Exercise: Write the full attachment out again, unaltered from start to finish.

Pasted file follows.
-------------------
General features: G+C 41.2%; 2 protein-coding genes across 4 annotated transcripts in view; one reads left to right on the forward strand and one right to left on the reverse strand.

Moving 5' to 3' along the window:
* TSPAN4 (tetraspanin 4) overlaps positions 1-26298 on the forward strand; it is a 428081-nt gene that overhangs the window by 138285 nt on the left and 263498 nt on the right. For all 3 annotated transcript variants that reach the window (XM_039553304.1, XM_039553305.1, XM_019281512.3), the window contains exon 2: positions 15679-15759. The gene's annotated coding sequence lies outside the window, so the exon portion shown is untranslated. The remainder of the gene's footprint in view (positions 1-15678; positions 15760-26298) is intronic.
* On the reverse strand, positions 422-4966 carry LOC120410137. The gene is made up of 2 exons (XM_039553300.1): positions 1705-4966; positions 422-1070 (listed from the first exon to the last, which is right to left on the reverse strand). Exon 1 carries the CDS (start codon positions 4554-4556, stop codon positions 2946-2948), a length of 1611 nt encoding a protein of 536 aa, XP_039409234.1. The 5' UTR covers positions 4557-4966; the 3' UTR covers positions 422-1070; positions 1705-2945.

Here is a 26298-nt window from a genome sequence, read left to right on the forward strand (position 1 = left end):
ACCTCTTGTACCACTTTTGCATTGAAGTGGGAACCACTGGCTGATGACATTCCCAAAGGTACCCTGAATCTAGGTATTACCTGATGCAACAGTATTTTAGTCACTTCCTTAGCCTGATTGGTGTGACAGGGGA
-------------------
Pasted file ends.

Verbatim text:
General features: G+C 41.2%; 2 protein-coding genes across 4 annotated transcripts in view; one reads left to right on the forward strand and one right to left on the reverse strand.

Moving 5' to 3' along the window:
* TSPAN4 (tetraspanin 4) overlaps positions 1-26298 on the forward strand; it is a 428081-nt gene that overhangs the window by 138285 nt on the left and 263498 nt on the right. For all 3 annotated transcript variants that reach the window (XM_039553304.1, XM_039553305.1, XM_019281512.3), the window contains exon 2: positions 15679-15759. The gene's annotated coding sequence lies outside the window, so the exon portion shown is untranslated. The remainder of the gene's footprint in view (positions 1-15678; positions 15760-26298) is intronic.
* On the reverse strand, positions 422-4966 carry LOC120410137. The gene is made up of 2 exons (XM_039553300.1): positions 1705-4966; positions 422-1070 (listed from the first exon to the last, which is right to left on the reverse strand). Exon 1 carries the CDS (start codon positions 4554-4556, stop codon positions 2946-2948), a length of 1611 nt encoding a protein of 536 aa, XP_039409234.1. The 5' UTR covers positions 4557-4966; the 3' UTR covers positions 422-1070; positions 1705-2945.

Here is a 26298-nt window from a genome sequence, read left to right on the forward strand (position 1 = left end):
ACCTCTTGTACCACTTTTGCATTGAAGTGGGAACCACTGGCTGATGACATTCCCAAAGGTACCCTGAATCTAGGTATTACCTGATGCAACAGTATTTTAGTCACTTCCTTAGCCTGATTGGTGTGACAGGGGA